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AARP survey shows strong support for guaranteed benefits

WASHINGTON — Most Americans continue to highly value Social Security's guaranteed benefits despite recent debate over adding private accounts, a poll released Thursday by the senior advocacy group AARP shows. AARP, the nation's largest group for elderly residents, looked at perceptions about Social Security from 1985, when the group first took the survey, and in 1995 and in July.

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Newspaper Article

AARP survey shows strong support for guaranteed benefits

BY PATRINA A. BOSTIC

WASHINGTON — Most Americans continue to highly value Social Security's guaranteed benefits despite recent debate over adding private accounts, a poll released Thursday by the senior advocacy group AARP shows. AARP, the nation's largest group for elderly residents, looked at perceptions about Social Security from 1985, when the group first took the survey, and in 1995 and in July.

08/12/2005
Nader on GOP life support

If Ralph Nader had any shame left -- already a big if, and waxing -- he would quit his presidential run in embarrassment. Increasingly, it owes its thin breath of life, not to any popular groundswell, but to cynical resuscitation by Republicans -- and often by the most conservative Republicans at that. Is this any way for a hyper-liberal to act?

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Nader on GOP life support

BY TOM TEEPEN

If Ralph Nader had any shame left -- already a big if, and waxing -- he would quit his presidential run in embarrassment. Increasingly, it owes its thin breath of life, not to any popular groundswell, but to cynical resuscitation by Republicans -- and often by the most conservative Republicans at that. Is this any way for a hyper-liberal to act?

07/18/2004
Textbooks still provoke controversy

The textbooks recently put on trial before the state's education board cover environmental science, but the controversy surrounding them invoked recent political history for some.

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Textbooks still provoke controversy

BY Gaiutra Bahadur

The textbooks recently put on trial before the state's education board cover environmental science, but the controversy surrounding them invoked recent political history for some.

11/20/2001
Mentoring program one solution to cutting teacher shortage

Liz DeLoach kept Lily Dungan from quitting her job. Dungan, a first-year teacher at Waco's Doris Miller Elementary School, wept just days into the start of school last August. She believed she could not handle the constant talking and frequent skirmishes among her fourth-grade students. But DeLoach, who has taught 11 years, assured her a little classroom chatter was not the end of the world. She reminded Dungan that teachers themselves are hardly silent during school faculty meetings.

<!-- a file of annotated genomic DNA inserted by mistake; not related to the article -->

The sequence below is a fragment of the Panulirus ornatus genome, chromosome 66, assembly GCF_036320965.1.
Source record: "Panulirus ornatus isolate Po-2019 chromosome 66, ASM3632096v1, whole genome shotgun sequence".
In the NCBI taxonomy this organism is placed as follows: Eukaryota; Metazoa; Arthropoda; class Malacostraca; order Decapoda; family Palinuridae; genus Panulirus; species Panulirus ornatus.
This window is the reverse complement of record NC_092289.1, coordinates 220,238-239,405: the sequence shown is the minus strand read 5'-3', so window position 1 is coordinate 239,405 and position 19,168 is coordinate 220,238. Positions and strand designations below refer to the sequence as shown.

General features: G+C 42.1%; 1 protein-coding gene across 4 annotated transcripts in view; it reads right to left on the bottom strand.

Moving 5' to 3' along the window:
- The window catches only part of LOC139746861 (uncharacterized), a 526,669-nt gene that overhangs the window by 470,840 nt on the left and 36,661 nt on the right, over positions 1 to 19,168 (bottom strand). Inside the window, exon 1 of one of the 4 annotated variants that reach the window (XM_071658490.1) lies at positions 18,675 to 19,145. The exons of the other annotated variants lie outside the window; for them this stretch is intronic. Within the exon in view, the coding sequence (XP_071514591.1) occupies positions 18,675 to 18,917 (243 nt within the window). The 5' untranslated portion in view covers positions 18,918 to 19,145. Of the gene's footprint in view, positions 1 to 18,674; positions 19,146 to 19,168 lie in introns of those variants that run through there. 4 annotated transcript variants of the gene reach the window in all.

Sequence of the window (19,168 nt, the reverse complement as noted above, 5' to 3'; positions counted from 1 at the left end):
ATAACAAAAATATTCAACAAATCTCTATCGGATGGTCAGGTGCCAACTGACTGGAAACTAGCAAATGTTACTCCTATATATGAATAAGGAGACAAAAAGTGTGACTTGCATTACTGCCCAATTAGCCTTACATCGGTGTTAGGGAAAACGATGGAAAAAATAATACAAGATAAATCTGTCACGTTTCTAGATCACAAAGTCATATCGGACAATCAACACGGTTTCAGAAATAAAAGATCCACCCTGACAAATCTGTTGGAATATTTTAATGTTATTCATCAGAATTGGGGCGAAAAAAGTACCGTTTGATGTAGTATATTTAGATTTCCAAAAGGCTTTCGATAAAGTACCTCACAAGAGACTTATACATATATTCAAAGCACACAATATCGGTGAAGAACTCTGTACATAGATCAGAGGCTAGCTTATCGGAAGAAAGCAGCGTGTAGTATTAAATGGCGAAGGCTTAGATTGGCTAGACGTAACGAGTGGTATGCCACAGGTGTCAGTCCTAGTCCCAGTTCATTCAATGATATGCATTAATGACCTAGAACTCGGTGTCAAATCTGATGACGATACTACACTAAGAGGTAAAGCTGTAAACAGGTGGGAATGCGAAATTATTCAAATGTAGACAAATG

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Mentoring program one solution to cutting teacher shortage

BY Jason Embry

Liz DeLoach kept Lily Dungan from quitting her job. Dungan, a first-year teacher at Waco's Doris Miller Elementary School, wept just days into the start of school last August. She believed she could not handle the constant talking and frequent skirmishes among her fourth-grade students. But DeLoach, who has taught 11 years, assured her a little classroom chatter was not the end of the world. She reminded Dungan that teachers themselves are hardly silent during school faculty meetings.

04/09/2001
Mentoring program one solution to cutting teacher shortage

Liz DeLoach kept Lily Dungan from quitting her job. Dungan, a first-year teacher at Waco's Doris Miller Elementary School, wept just days into the start of school last August. She believed she could not handle the constant talking and frequent skirmishes among her fourth-grade students. But DeLoach, who has taught 11 years, assured her a little classroom chatter was not the end of the world. She reminded Dungan that teachers themselves are hardly silent during school faculty meetings.

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Mentoring program one solution to cutting teacher shortage

BY Jason Embry

Liz DeLoach kept Lily Dungan from quitting her job. Dungan, a first-year teacher at Waco's Doris Miller Elementary School, wept just days into the start of school last August. She believed she could not handle the constant talking and frequent skirmishes among her fourth-grade students. But DeLoach, who has taught 11 years, assured her a little classroom chatter was not the end of the world. She reminded Dungan that teachers themselves are hardly silent during school faculty meetings.

04/09/2001